How to Make Tomato Soup Cake

Introduction: How to Make Tomato Soup Cake

This recipe has been in my family long enough for my grandma to forget who or where she originally got it from, but many variations of the recipe can be found online and it is originally a recipe that came about during the Depression Era. Innovative uses for strange ingredients are a common theme among depression era recipes, as women had to make due with what they had in their kitchen at the time, often using cheap and shelf stable products in place of what they couldn't get their hands on. Despite the name, this cake tastes nothing like tomato soup and can be compared more to a spice cake or gingerbread instead. My grandma's recipe is less sweet and more bread like than many online variations because we prefer to have it with coffee or tea for breakfast, rather than a dessert.

Supplies

Tools:

  • A bundt cake or loaf pan
  • Dry measuring cups
  • Liquid measuring cups
  • Mixing Spatula
  • Saucepan
  • Mixing bowl

Ingredients:

  • 2 Cups Flour
  • 1 Cup Sugar
  • 1 Cup Raisins
  • 1 Can Condensed Tomato Soup
  • 2 Eggs
  • 2 Tablespoons Butter
  • 1 Teaspoon Baking Soda
  • 2 Teaspoons Baking Powder
  • 1 1/2 Teaspoon Salt
  • 1 1/2 Teaspoon Cloves
  • 1/4 Teaspoon Nutmeg
  • 1 Teaspoon Cinnamon
  • 1 Tablespoon Lemon Juice

Step 1: Soften the Raisins

First begin by preheating your oven to convection bake 350° so it will have time to heat up while you prepare the cake. The raisins in this recipe play a large part in giving the cake it's sugar content, which is why they aren't optional. This is also why they first need to be softened, otherwise the resulting cake will be dry and much less sweet. Put 1 cup of raisins in a saucepan and add water until level. Heat this on the stove at med/high heat and wait for the water to start coming to a boil. Once it begins to boil turn the heat to med/low and cover the pan, allowing for it to simmer covered for around 5 minutes. Once they have simmered for 5 minutes turn off the heat and set aside pan to cool.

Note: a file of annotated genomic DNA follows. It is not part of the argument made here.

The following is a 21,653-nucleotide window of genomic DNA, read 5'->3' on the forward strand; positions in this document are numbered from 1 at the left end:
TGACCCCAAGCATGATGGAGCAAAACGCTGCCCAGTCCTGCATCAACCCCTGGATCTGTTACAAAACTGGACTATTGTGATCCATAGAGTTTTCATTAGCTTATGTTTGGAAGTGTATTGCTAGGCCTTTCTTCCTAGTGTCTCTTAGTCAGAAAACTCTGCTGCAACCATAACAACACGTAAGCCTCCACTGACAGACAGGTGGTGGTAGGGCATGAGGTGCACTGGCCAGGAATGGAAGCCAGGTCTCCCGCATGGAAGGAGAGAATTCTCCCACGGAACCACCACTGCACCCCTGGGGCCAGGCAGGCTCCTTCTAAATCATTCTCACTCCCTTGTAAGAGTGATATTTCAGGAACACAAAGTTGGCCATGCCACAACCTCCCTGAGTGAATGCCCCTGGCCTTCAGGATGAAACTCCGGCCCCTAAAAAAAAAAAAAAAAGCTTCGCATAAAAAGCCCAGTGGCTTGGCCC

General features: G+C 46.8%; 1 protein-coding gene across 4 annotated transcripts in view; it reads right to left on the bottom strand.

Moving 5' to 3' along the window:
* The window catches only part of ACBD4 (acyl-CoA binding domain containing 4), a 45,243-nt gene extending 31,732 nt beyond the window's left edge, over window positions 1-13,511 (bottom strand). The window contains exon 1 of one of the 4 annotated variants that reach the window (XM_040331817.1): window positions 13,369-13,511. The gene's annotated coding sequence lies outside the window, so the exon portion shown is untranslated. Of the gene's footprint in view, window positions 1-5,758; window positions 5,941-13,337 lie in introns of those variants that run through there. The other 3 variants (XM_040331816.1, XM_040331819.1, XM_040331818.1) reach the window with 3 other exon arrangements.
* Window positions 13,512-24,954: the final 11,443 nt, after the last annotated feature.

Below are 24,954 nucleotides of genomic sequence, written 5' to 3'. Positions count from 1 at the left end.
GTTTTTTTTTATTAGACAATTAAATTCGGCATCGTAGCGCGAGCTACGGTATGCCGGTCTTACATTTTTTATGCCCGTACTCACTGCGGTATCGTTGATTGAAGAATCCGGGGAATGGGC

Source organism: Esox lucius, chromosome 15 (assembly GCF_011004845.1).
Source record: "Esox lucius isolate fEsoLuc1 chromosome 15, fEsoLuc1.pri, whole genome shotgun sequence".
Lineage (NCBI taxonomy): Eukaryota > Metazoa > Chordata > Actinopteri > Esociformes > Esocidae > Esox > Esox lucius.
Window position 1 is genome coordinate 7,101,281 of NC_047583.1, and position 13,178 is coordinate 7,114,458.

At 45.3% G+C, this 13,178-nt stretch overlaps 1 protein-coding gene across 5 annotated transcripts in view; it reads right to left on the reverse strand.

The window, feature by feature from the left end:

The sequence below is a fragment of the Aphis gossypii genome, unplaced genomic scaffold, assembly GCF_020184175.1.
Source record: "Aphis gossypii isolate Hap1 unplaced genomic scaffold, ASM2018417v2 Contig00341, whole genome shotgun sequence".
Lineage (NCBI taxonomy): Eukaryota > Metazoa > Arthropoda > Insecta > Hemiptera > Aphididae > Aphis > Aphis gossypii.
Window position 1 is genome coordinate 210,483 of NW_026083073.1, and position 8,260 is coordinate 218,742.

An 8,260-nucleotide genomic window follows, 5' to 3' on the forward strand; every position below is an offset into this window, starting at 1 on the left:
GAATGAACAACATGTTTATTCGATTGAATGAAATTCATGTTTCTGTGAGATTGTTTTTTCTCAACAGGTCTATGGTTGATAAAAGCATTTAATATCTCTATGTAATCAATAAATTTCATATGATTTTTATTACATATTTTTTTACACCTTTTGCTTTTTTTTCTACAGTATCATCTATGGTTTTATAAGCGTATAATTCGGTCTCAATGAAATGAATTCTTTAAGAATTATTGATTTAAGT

Step 2: Measuring and Combining Dry Ingredients

In a bowl, use dry measuring cups and combine the following ingredients:

  • 2 Cups Flour
  • 2 Teaspoons Baking Powder
  • 1 1/2 Teaspoon Salt
  • 1 1/2 Teaspoon Cloves
  • 1/4 Teaspoon Nutmeg
  • 1 Teaspoon Cinnamon

Make sure that the measurements are level and accurate, as the spices in this recipe can be easily thrown out of balance. Gently mix dry ingredients to combine and set aside.

Step 3: Measuring and Combining Wet Ingredients

In a separate bowl, add two large eggs and 1 cup sugar, mixing to combine until smooth. Then, add in one can of condensed tomato soup and 2 tablespoons of melted butter, mixing until smooth and thoroughly combined.

Step 4: Combining Wet and Dry Ingredients

Begin by gradually pouring the dry ingredients into the wet ingredients, making sure to mix as you go. Once all of the dry ingredients are added in, mix until smooth.

Step 5: Add Baking Soda Mixture and Raisins

Once the batter is mixed, in a separate bowl combine

  • 1 tablespoon of lemon juice
  • 1 teaspoon of baking soda

Gently mix to combine. You'll notice that a small chemical reaction happens when these ingredients are combined, and it will briefly foam up. Adding this into the mixture towards the end will help encourage a bit more airiness to the cake as it bakes, which is helpful for a batter this dense.

Lastly, drain the softened raisins and add them along with your baking soda mixture into the batter and use your spatula to give it a final thorough mixing.

Step 6: Bake at 350°

Grease the baking pan with butter or oil to prevent sticking, and pour in the tomato soup cake mixture. Make sure the batter is relatively level, otherwise it will retain some unevenness while baking. Bake at 350° for around 35 minutes, or if you are not using convection bake around 40 minutes. Once it's done baking let it cool and rest in the pan for around a half hour to an hour to allow for easier removal. This cake is good on it's own, or with some butter or powdered sugar on top.

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    Comments

    0
    seamster
    seamster

    1 year ago

    I've never heard of such a thing, but I find it very interesting. Thanks for sharing the recipe and background story!